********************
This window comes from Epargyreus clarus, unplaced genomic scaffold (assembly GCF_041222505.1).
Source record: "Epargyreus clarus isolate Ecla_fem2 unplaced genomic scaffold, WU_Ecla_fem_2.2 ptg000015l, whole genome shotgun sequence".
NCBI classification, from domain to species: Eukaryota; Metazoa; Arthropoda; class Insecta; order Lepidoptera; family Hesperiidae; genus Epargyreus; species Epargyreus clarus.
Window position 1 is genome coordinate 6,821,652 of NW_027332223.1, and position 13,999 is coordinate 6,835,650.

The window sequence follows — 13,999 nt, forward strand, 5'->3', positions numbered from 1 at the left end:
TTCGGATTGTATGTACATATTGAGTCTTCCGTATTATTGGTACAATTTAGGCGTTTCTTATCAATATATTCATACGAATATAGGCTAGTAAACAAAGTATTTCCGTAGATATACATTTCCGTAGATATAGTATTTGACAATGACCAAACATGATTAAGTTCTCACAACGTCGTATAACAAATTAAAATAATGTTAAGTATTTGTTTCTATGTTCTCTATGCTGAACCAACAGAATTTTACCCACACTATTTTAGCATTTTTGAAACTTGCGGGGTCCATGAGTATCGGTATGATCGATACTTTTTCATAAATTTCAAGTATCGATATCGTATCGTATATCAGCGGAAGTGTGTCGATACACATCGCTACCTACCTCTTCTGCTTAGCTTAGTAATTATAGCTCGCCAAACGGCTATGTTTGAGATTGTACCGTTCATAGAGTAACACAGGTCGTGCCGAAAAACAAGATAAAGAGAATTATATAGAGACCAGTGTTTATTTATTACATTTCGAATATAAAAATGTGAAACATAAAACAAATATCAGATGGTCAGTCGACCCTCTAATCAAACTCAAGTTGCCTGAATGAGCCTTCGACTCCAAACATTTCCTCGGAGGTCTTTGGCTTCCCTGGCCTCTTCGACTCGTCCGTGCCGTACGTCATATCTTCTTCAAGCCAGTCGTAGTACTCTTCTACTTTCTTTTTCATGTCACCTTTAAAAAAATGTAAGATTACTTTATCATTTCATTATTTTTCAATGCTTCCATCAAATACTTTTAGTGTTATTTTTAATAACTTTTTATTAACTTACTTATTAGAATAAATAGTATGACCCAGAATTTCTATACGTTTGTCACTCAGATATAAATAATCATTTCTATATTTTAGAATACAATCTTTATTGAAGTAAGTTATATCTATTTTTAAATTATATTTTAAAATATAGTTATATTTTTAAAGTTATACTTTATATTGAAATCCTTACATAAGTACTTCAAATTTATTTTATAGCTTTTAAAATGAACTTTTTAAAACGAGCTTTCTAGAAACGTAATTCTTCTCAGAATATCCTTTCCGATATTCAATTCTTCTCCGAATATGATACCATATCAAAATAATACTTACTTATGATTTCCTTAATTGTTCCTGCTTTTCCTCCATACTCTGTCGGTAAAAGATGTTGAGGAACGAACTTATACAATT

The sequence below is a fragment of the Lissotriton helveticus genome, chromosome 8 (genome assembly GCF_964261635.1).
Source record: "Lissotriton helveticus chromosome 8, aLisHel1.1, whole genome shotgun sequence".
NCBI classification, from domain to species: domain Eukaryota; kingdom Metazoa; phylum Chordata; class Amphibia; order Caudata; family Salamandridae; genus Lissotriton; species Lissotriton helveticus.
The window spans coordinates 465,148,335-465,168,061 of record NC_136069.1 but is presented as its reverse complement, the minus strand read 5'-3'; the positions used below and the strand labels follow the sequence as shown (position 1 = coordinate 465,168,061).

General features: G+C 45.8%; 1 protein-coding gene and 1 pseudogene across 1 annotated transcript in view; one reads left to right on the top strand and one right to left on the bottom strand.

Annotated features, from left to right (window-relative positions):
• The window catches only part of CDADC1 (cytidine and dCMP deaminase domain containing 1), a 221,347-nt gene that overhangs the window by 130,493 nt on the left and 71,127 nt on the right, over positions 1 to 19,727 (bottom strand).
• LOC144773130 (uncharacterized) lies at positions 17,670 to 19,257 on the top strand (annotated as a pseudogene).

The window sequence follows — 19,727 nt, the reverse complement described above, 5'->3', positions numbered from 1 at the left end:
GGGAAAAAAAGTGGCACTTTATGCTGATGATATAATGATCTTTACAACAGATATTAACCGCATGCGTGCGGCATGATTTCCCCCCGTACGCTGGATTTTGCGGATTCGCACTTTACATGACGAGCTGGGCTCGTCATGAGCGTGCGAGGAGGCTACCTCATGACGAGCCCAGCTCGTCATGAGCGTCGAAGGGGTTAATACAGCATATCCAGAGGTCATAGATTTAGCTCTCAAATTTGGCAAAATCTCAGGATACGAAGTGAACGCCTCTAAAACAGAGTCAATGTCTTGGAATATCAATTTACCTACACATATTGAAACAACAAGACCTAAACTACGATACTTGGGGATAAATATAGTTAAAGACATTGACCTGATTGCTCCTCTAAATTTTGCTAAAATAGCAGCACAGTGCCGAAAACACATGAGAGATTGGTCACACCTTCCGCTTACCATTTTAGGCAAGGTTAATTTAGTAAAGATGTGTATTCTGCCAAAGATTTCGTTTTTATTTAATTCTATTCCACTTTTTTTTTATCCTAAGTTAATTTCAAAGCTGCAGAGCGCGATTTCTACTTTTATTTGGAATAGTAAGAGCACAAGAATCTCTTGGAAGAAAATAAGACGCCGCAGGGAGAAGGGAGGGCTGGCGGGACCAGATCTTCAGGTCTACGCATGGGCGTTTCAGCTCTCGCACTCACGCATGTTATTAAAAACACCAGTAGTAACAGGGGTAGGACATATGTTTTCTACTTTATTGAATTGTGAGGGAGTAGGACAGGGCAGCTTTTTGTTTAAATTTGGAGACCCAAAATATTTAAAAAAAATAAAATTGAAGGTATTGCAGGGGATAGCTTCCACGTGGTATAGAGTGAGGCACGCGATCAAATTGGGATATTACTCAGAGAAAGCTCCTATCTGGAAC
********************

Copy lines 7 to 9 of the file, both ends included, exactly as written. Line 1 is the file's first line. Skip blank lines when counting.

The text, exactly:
The sequence below is a fragment of the Lissotriton helveticus genome, chromosome 8 (genome assembly GCF_964261635.1).
Source record: "Lissotriton helveticus chromosome 8, aLisHel1.1, whole genome shotgun sequence".
NCBI classification, from domain to species: domain Eukaryota; kingdom Metazoa; phylum Chordata; class Amphibia; order Caudata; family Salamandridae; genus Lissotriton; species Lissotriton helveticus.